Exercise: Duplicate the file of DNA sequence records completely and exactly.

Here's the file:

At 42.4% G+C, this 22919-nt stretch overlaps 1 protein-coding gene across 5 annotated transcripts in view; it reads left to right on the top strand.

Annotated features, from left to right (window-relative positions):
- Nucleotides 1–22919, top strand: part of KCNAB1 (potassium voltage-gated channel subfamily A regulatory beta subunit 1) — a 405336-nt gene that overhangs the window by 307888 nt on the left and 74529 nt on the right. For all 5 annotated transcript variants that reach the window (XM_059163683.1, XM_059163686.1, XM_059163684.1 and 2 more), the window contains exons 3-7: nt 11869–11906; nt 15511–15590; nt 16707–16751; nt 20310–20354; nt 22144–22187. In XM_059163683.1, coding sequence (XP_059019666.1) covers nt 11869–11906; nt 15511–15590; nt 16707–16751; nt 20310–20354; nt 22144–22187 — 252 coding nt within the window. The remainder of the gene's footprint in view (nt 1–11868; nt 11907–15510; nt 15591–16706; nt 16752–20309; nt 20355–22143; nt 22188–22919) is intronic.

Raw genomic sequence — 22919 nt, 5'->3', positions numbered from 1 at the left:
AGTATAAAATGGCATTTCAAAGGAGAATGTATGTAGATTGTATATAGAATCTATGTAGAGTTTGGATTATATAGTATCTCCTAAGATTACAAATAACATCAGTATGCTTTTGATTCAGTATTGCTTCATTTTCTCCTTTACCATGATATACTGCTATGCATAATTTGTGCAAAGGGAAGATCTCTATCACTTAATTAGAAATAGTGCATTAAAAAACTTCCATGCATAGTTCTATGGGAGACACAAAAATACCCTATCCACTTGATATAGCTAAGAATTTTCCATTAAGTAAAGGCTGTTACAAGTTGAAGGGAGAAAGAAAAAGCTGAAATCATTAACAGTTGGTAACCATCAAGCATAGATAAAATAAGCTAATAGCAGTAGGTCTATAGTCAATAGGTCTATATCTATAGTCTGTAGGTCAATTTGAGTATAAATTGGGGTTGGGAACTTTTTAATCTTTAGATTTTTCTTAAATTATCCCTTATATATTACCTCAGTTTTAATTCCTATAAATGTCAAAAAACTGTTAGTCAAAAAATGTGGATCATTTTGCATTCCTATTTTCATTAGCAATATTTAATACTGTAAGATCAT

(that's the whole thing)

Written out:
At 42.4% G+C, this 22919-nt stretch overlaps 1 protein-coding gene across 5 annotated transcripts in view; it reads left to right on the top strand.

Annotated features, from left to right (window-relative positions):
- Nucleotides 1–22919, top strand: part of KCNAB1 (potassium voltage-gated channel subfamily A regulatory beta subunit 1) — a 405336-nt gene that overhangs the window by 307888 nt on the left and 74529 nt on the right. For all 5 annotated transcript variants that reach the window (XM_059163683.1, XM_059163686.1, XM_059163684.1 and 2 more), the window contains exons 3-7: nt 11869–11906; nt 15511–15590; nt 16707–16751; nt 20310–20354; nt 22144–22187. In XM_059163683.1, coding sequence (XP_059019666.1) covers nt 11869–11906; nt 15511–15590; nt 16707–16751; nt 20310–20354; nt 22144–22187 — 252 coding nt within the window. The remainder of the gene's footprint in view (nt 1–11868; nt 11907–15510; nt 15591–16706; nt 16752–20309; nt 20355–22143; nt 22188–22919) is intronic.

Raw genomic sequence — 22919 nt, 5'->3', positions numbered from 1 at the left:
AGTATAAAATGGCATTTCAAAGGAGAATGTATGTAGATTGTATATAGAATCTATGTAGAGTTTGGATTATATAGTATCTCCTAAGATTACAAATAACATCAGTATGCTTTTGATTCAGTATTGCTTCATTTTCTCCTTTACCATGATATACTGCTATGCATAATTTGTGCAAAGGGAAGATCTCTATCACTTAATTAGAAATAGTGCATTAAAAAACTTCCATGCATAGTTCTATGGGAGACACAAAAATACCCTATCCACTTGATATAGCTAAGAATTTTCCATTAAGTAAAGGCTGTTACAAGTTGAAGGGAGAAAGAAAAAGCTGAAATCATTAACAGTTGGTAACCATCAAGCATAGATAAAATAAGCTAATAGCAGTAGGTCTATAGTCAATAGGTCTATATCTATAGTCTGTAGGTCAATTTGAGTATAAATTGGGGTTGGGAACTTTTTAATCTTTAGATTTTTCTTAAATTATCCCTTATATATTACCTCAGTTTTAATTCCTATAAATGTCAAAAAACTGTTAGTCAAAAAATGTGGATCATTTTGCATTCCTATTTTCATTAGCAATATTTAATACTGTAAGATCAT